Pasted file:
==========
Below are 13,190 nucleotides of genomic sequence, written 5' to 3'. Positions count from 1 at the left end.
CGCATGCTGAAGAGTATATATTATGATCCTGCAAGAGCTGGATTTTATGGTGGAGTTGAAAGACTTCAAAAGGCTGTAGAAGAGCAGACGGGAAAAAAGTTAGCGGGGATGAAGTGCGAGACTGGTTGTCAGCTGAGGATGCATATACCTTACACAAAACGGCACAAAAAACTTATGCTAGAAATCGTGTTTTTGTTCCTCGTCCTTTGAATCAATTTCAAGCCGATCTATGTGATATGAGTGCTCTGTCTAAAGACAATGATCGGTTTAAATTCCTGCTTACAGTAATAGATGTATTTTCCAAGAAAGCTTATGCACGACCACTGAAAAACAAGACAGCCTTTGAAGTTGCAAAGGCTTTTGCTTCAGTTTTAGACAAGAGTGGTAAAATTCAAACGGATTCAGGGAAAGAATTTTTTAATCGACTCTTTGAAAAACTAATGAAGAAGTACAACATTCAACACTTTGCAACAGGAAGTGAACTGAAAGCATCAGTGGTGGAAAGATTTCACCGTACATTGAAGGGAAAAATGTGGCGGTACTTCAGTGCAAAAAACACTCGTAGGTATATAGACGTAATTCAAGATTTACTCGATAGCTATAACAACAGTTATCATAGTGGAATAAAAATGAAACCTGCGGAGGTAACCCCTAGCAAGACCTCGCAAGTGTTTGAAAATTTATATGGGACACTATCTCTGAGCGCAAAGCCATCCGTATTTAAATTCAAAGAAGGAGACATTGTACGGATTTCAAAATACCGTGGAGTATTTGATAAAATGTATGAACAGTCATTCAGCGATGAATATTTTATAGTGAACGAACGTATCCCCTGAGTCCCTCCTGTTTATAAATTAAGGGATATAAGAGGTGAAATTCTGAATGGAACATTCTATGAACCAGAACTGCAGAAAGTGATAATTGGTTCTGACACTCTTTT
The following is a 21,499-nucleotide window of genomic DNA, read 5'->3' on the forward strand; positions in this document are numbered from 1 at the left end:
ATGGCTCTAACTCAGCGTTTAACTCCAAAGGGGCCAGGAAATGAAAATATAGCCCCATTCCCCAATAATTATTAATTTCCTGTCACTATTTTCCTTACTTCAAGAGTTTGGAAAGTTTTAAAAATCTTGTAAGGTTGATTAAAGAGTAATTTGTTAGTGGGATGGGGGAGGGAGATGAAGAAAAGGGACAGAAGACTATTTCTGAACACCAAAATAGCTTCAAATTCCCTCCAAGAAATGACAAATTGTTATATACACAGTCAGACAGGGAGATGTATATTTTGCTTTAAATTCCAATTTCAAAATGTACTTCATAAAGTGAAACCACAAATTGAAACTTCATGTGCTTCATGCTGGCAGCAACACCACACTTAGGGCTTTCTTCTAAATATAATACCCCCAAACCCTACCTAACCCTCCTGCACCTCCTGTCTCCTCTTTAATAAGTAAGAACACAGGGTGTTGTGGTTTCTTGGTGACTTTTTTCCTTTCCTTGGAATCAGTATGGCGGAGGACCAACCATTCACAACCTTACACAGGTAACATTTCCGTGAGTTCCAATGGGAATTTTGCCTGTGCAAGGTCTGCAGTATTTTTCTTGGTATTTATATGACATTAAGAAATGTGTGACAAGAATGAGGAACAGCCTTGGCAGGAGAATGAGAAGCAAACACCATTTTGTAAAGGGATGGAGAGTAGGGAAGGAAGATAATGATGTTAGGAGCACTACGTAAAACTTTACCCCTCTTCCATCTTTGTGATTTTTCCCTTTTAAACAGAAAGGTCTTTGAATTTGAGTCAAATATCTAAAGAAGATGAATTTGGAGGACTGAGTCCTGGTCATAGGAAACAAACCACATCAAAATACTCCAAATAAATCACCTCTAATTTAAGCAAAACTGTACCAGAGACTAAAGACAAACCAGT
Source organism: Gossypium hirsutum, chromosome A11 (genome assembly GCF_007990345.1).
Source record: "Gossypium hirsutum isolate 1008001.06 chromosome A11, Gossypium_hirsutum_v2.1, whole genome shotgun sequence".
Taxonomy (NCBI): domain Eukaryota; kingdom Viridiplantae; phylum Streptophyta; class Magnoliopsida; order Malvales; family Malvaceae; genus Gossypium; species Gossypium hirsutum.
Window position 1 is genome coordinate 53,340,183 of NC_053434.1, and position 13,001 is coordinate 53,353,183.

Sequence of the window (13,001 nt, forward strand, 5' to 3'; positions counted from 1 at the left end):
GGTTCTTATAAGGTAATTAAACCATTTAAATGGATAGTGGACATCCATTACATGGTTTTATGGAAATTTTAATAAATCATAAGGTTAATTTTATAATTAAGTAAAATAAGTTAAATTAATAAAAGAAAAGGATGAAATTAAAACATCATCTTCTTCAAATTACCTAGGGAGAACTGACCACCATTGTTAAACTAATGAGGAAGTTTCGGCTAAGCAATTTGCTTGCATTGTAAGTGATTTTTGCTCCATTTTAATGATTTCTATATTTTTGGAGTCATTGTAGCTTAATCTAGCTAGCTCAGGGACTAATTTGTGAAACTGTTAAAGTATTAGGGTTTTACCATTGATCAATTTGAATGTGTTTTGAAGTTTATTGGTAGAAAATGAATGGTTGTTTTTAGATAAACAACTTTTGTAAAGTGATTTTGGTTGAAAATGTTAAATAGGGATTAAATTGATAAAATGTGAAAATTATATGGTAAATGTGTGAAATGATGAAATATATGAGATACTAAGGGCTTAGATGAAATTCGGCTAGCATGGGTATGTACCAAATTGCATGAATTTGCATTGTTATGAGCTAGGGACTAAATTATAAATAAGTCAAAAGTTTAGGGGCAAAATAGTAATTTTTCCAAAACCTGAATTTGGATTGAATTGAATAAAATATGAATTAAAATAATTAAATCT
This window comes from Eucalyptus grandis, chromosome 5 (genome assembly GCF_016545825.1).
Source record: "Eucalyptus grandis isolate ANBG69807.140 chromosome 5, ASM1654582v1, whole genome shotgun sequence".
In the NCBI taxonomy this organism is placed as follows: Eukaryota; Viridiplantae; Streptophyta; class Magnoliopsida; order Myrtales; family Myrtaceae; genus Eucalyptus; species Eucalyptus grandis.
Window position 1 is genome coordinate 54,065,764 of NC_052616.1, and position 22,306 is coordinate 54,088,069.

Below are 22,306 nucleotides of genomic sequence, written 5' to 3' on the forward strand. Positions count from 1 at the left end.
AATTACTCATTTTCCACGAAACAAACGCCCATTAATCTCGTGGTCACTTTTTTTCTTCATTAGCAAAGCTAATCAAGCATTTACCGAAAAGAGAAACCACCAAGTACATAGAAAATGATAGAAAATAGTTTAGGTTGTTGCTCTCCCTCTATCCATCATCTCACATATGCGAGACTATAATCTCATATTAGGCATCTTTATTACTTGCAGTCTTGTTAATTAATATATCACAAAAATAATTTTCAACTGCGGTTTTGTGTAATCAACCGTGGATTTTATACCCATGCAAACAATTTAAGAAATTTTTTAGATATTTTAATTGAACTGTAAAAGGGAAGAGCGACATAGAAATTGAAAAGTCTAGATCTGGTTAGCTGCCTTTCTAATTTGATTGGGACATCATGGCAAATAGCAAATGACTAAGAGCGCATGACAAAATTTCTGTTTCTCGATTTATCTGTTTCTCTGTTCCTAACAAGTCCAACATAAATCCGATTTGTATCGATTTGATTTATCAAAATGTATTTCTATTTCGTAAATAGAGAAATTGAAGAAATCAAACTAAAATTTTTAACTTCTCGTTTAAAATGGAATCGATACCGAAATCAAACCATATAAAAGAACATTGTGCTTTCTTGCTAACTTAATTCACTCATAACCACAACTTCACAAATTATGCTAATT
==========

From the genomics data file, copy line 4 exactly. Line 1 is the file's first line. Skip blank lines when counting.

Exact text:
ATGGCTCTAACTCAGCGTTTAACTCCAAAGGGGCCAGGAAATGAAAATATAGCCCCATTCCCCAATAATTATTAATTTCCTGTCACTATTTTCCTTACTTCAAGAGTTTGGAAAGTTTTAAAAATCTTGTAAGGTTGATTAAAGAGTAATTTGTTAGTGGGATGGGGGAGGGAGATGAAGAAAAGGGACAGAAGACTATTTCTGAACACCAAAATAGCTTCAAATTCCCTCCAAGAAATGACAAATTGTTATATACACAGTCAGACAGGGAGATGTATATTTTGCTTTAAATTCCAATTTCAAAATGTACTTCATAAAGTGAAACCACAAATTGAAACTTCATGTGCTTCATGCTGGCAGCAACACCACACTTAGGGCTTTCTTCTAAATATAATACCCCCAAACCCTACCTAACCCTCCTGCACCTCCTGTCTCCTCTTTAATAAGTAAGAACACAGGGTGTTGTGGTTTCTTGGTGACTTTTTTCCTTTCCTTGGAATCAGTATGGCGGAGGACCAACCATTCACAACCTTACACAGGTAACATTTCCGTGAGTTCCAATGGGAATTTTGCCTGTGCAAGGTCTGCAGTATTTTTCTTGGTATTTATATGACATTAAGAAATGTGTGACAAGAATGAGGAACAGCCTTGGCAGGAGAATGAGAAGCAAACACCATTTTGTAAAGGGATGGAGAGTAGGGAAGGAAGATAATGATGTTAGGAGCACTACGTAAAACTTTACCCCTCTTCCATCTTTGTGATTTTTCCCTTTTAAACAGAAAGGTCTTTGAATTTGAGTCAAATATCTAAAGAAGATGAATTTGGAGGACTGAGTCCTGGTCATAGGAAACAAACCACATCAAAATACTCCAAATAAATCACCTCTAATTTAAGCAAAACTGTACCAGAGACTAAAGACAAACCAGT